Why, yes, it IS Oscar week. So glad you asked. I promise to to my level best to provide six full days of content, leading up to the big show on Sunday. It's my chance to pretend I'm a real, live blog.
So anyway, there are enough places on the internet where you can find analysis of the current Oscar nominees and who's going to win. Places that do it much better than I do. So while I plan on tossing up a predictions column by the end of the week, the bulk of my postings will be presenting my own personal ballot for the best of the year. Why? Because this blog is all about meeeeeee!
And if you thought I could resist calling these Low Res movie awards the Rezzies, well, you obviously overestimated me.
This installment: Best Director
Darren Aronofsky - The Fountain
Alfonso Cuaron - Children of Men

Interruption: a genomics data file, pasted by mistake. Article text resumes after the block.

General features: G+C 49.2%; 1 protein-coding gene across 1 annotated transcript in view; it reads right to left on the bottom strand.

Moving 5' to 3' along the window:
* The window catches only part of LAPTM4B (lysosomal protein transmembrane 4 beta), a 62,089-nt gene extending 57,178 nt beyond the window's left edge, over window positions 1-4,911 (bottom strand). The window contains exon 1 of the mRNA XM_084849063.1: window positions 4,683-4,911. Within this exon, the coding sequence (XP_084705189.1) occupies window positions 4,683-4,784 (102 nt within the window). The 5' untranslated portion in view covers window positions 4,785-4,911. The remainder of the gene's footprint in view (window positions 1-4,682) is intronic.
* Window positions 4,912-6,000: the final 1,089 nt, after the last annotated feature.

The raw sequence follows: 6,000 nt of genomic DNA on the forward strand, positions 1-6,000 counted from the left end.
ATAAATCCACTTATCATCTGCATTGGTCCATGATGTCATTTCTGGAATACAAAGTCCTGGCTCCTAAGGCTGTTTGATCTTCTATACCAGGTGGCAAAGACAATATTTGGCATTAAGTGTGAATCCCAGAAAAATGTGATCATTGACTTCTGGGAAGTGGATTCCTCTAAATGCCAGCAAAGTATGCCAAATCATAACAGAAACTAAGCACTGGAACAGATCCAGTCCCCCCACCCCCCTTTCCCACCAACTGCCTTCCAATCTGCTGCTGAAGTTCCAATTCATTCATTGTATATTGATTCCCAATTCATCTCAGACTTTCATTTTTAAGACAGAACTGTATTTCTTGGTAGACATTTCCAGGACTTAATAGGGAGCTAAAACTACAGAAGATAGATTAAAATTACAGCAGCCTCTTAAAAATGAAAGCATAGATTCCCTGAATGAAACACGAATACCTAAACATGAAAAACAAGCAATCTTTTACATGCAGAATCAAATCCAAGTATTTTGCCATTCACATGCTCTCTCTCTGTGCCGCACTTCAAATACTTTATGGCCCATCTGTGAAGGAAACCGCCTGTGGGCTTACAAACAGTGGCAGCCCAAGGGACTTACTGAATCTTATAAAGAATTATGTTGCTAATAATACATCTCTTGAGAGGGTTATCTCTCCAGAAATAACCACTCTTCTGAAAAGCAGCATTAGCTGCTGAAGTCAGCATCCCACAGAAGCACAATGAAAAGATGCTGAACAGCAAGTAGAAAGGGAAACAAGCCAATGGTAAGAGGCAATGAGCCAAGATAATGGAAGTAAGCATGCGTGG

Guillermo Del Toro - Pan's Labyrinth
Paul Greengrass - United 93
Rian Johnson - Brick
Matches with Oscar: 1/5. The Academy's "Lone Director," Greengrass, was the only choice I agreed with.
Past Rezzie Winners: 2005: Ang Lee (Brokeback Mountain); 2004: Michel Gondry (Eternal Sunshine of the Spotless Mind); 2003: Peter Jackson (Lord of the Rings: Return of the King); 2002: Peter Jackson (Lord of the Rings: The Two Towers); 2001: David Lynch (Mulholland Dr.)
Why These Five? Up until the last minute, Aronofsky was riding at the top of this list, while The Fountain was missing my Best Picture ballot altogether. Which I found kind of appropriate, considering how much I want to top my hat to Aronofsky for getting his film made, despite the nagging flaws that keep it from Top 5 greatness. Rian Johnson made a monster of a debut film that makes me awful excited for what he's up to next. Cuaron and Del Toro lived up to all that Three Amigos hype that turned pretty obnoxious pretty quickly (they're directors! And they're Mexican!). And Paul Greengrass managed to win me over with a 9/11 movie I wasn't entirely sure should have been made in the first place.
Who Wins? All five of them are worthy choices, I mean that sincerely. A great year for young directors. My pick is Cuaron, for crafting the year's most energetic, meaningful, hopeful, and sad picture of the year.